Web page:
Publication Date


Document Type


First Advisor

Grier, J. Brown

Degree Name

M.A. (Master of Arts)

Legacy Department

Department of Psychology


System theory; Work--Psychological aspects; Job satisfaction


This study examines five general systems theory hypotheses using the constructs of job satisfaction and work performance and develops needed laboratory methodology. The theory distinguishes between within-system functioning (e.g, job satisfaction) and system-environment functioning (e.g., work performance). Systems in which satisfaction and performance are positively related are predicted by the theory to adapt to changes in environment more readily than those in which this characteristic relationship is not positive. Three hundred sixty college students—divided into system-interaction groups of three--participated in the complete experiment. The experimental design (2x2x2) manipulated task interest (high or low), reward schedule (contingent or fixed), and quality emphasis (unchanged or increased) with repeated measures taken at four intervals. Each group received one condition for each of the first three independent variables. All systems were asked to role-play marketing research committees and to respond as a group to product questionnaires and individually to satisfaction questionnaires. Measures of job satisfaction and work performance were taken at the end of each of the four half-hour sessions. The major experimental manipulation consisted of giving half the groups additional input about the quality of their performance at the beginning of the fourth session. The satisfaction and performance results of the task-interest and reward-schedule manipulations, respectively, were in the predicted directions, but were not statistically significant, For groups where satisfaction and performance were positively related, predictions for adaptation compared the control groups to the experimental groups receiving additional input (increased quality emphasis). These predictions were confirmed in four out of eight cases when the comparisons were corrected for practice effects. Groups whose satisfaction-performance relationship was manipulated to be positive experienced no change in satisfaction, but groups with high task interest, contingent reward, experienced change in performance. The groups with high task interest, fixed reward, experienced the predicted change in satisfaction.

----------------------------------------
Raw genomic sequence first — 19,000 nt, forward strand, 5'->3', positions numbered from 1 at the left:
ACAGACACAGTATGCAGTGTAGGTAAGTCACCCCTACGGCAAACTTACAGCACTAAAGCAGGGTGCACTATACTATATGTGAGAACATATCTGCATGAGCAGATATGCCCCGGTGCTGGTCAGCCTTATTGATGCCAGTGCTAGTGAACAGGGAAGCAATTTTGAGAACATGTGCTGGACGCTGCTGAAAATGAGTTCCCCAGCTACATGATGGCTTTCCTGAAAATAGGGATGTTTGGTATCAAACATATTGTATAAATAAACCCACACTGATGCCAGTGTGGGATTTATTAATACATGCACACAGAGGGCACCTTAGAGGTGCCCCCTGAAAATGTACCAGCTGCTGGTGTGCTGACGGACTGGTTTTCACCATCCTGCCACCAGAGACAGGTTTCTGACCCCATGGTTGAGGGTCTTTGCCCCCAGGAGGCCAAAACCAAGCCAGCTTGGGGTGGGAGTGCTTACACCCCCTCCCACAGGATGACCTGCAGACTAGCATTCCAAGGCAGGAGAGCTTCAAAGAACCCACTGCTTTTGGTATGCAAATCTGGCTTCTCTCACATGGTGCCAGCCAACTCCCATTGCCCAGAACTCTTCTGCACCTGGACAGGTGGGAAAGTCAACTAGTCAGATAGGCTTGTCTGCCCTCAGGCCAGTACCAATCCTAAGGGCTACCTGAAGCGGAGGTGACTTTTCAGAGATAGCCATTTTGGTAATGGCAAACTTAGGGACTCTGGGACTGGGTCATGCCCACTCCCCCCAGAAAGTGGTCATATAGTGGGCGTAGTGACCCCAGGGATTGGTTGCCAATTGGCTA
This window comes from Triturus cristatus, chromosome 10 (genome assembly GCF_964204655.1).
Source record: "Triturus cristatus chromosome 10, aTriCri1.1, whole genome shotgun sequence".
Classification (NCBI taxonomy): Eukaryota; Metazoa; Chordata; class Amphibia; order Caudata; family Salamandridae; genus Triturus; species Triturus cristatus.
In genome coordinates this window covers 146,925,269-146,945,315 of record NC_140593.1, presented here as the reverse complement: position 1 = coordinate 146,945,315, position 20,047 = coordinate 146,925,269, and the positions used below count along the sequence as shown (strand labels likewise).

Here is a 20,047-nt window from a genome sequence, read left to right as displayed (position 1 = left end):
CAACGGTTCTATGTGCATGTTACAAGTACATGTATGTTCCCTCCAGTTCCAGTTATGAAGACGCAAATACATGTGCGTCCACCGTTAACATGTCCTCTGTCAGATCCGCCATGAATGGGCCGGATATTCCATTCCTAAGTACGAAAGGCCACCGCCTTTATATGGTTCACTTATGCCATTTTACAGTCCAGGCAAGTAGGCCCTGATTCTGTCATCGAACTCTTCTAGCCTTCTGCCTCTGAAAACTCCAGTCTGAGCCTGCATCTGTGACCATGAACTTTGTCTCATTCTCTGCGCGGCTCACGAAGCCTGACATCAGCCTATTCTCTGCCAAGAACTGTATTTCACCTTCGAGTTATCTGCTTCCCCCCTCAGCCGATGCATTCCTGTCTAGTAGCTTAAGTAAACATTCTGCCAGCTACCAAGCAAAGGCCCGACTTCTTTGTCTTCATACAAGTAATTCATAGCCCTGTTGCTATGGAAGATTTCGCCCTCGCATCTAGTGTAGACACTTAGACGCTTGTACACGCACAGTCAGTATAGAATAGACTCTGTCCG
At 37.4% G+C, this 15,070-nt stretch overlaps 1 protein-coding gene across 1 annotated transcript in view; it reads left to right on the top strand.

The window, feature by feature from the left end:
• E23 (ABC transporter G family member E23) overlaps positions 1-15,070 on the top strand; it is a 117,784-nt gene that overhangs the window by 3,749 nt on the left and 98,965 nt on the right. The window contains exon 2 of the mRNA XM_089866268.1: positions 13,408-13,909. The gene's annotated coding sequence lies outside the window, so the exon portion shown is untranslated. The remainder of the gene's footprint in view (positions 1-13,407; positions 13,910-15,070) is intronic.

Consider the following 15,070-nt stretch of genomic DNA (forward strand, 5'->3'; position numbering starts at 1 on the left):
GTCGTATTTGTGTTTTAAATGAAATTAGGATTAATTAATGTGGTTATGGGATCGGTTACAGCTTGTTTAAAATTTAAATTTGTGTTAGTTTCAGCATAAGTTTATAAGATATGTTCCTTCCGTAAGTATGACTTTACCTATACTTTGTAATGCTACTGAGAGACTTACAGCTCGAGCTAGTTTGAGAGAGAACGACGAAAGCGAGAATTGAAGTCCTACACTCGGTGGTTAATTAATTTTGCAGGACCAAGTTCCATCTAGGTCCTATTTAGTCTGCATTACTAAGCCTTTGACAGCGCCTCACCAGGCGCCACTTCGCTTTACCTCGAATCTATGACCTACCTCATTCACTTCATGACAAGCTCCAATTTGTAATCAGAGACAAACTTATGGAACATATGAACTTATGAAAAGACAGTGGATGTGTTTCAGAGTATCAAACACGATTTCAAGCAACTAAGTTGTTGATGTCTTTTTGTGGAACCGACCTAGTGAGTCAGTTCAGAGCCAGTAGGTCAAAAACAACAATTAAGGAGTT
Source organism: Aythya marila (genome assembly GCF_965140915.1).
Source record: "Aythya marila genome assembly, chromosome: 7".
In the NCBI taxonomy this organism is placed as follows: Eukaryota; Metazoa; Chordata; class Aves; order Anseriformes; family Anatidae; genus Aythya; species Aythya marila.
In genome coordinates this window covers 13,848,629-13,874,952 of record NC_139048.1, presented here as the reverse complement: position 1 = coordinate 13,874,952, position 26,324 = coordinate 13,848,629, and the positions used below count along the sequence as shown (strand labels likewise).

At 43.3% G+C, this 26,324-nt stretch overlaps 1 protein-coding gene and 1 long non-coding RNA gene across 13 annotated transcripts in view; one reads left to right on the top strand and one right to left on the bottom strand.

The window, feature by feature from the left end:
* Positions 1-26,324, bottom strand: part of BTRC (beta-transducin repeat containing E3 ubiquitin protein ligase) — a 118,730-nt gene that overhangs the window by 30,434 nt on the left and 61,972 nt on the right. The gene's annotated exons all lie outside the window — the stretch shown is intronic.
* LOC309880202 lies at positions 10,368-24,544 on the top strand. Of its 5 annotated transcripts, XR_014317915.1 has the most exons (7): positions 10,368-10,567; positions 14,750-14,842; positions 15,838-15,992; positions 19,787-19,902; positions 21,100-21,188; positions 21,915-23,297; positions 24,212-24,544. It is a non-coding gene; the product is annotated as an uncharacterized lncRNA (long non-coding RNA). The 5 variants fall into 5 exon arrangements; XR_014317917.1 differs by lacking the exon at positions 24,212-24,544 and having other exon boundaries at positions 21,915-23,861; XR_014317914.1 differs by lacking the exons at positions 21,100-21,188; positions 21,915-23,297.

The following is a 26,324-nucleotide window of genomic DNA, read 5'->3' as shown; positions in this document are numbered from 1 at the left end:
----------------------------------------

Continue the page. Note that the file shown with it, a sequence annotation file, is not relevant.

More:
Includes bibliographical references.||Includes illustrations.


vi, 93 pages




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